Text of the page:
Former officer Peter Kelleher introduces a process to help those leaving the Police Service in the UK to find a new line of work.
Peter Kelleher is the founder of social enterprise www.smarterthinking.org and author of ‘Thinking About Leaving Your Job?’
This article was first posted in PoliceOracle.com on 21st August 2014
If, like me, you have enjoyed a varied and interesting police career, the chances are that you would have endured a number of internal selection or promotion boards over time.
While these sometimes challenging episodes can be uncomfortable they can also offer useful insights into recruitment processes following public service.
Over a 30-year career, I moved around a fair bit and probably had about 20 selection boards, passing around half. I never really knew why until I went on a course on how to recruit people for a team I was running and the penny dropped. It is very much a different experience once you see it from the other side of the table.
Once I understood this, I worked out what I needed to do to get those roles and promotions and – incidentally – how to score highly to make it very difficult for me not to be selected. The secret is in looking at it from the recruiter’s point of view and communicating excellent evidence of your achievements that fit neatly into the role profile that they are looking for.
Of course some prospective roles, in the private sector especially, will not have job descriptions or role profiles to look at and may not have an application form either.
Some will simply request an up-to-date CV. A great many jobs (between 70 to 80 per cent according to government figures) are never advertised and selection is made through word of mouth. So in these circumstances, how can we position ourselves to consider competing for these roles successfully?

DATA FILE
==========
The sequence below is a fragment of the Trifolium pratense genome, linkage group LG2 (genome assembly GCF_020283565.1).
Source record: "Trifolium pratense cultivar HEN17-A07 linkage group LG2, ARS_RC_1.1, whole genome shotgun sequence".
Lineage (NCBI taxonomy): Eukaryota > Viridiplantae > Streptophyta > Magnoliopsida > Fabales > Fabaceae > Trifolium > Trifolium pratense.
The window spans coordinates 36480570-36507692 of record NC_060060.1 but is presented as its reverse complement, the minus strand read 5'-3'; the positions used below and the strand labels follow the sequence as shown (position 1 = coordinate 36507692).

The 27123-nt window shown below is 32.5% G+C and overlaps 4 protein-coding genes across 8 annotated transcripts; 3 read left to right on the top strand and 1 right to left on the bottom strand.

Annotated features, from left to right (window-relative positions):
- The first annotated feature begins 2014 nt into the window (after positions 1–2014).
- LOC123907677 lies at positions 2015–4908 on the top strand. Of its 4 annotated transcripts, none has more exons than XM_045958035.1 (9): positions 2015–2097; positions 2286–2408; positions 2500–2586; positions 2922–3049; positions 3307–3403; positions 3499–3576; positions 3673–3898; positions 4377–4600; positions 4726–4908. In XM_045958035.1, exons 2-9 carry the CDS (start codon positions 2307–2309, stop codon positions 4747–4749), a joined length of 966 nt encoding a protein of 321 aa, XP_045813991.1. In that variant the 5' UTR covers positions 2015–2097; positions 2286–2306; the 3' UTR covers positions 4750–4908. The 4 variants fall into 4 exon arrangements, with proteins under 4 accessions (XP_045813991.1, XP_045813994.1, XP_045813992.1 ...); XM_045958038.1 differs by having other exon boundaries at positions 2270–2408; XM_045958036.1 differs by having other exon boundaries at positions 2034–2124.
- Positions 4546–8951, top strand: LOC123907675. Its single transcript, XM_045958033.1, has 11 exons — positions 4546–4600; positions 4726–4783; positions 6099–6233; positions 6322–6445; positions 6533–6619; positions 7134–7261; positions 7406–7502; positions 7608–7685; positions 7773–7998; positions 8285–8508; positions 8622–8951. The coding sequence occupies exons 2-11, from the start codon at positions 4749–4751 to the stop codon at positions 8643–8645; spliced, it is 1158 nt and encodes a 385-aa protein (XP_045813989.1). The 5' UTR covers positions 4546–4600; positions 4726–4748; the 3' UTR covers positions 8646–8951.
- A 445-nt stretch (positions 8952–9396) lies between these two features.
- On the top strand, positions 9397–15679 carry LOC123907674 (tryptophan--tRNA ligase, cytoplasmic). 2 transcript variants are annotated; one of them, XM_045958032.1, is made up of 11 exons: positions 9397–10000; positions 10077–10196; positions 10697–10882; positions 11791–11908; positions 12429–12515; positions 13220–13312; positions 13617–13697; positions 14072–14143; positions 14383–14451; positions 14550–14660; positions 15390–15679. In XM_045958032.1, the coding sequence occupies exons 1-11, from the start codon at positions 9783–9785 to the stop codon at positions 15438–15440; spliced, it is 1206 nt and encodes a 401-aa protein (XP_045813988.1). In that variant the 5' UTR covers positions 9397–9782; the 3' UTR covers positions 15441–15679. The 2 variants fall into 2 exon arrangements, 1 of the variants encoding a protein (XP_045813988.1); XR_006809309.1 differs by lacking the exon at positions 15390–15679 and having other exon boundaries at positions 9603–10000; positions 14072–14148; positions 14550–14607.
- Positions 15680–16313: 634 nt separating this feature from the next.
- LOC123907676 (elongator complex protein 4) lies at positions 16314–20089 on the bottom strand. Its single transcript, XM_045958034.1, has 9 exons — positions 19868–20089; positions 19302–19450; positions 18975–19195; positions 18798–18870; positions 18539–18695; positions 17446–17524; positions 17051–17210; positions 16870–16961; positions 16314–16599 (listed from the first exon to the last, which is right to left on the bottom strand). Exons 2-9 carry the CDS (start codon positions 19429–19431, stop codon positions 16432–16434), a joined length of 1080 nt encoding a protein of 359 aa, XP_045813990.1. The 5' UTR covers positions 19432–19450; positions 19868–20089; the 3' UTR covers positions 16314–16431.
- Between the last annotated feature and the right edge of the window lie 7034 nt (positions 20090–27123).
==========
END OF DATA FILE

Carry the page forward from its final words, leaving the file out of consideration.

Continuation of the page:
You will want to employ a number of tactics depending on your objective and the first of these is to keep an inventory of the things you have done. Here you need to log projects or operations which you have led or had a significant involvement. Over time, these can be mis-remembered or completely forgotten. Details to keep include dates, objectives, what you did, what the result was and how that had an impact on the situation in hand and the wider picture.
A result that is quantifiable is best and, if it was externally verified in some way, is the icing on the cake. For example “reduced crime rate by 17 per cent in the target area” would be useful if you were going for a crime reduction role – or “HMIC reported that this project has now been adopted as good practice nationwide” would be favourable in terms of the wider impact of your work.
In these austerity-aware times, you may have evidence of “my restructuring increased staff availability and reduced budgeted spend by eight per cent” which a profit-making company might be pleased to see and has the prospect of being more easily transferred into the private sector.
Power of recall
This ‘inventory’ is just for you to aid you memory recall when the time comes; nobody else will see it. Ideally you would jot down a few bullet points as you go along from which you could draw when compiling a CV or application to ensure it hits the advertised job description.
Your CV or application is likely to include only a short paragraph about your role and three or four key achievements while employed in that role. So don’t feel the need to write too much, although you will need sufficient detail to jog your memory to re-tell the story if you move through to interview.
As you build up evidence, you will need to keep an eye on your dream job, if you have one in mind, and consider what a successful candidate for that type of role would be like.
What compelling evidence would they offer? How would they make themselves irresistible for the role? Put yourself in the recruiter’s shoes, if you can. If you were the recruiter, what would you be looking for?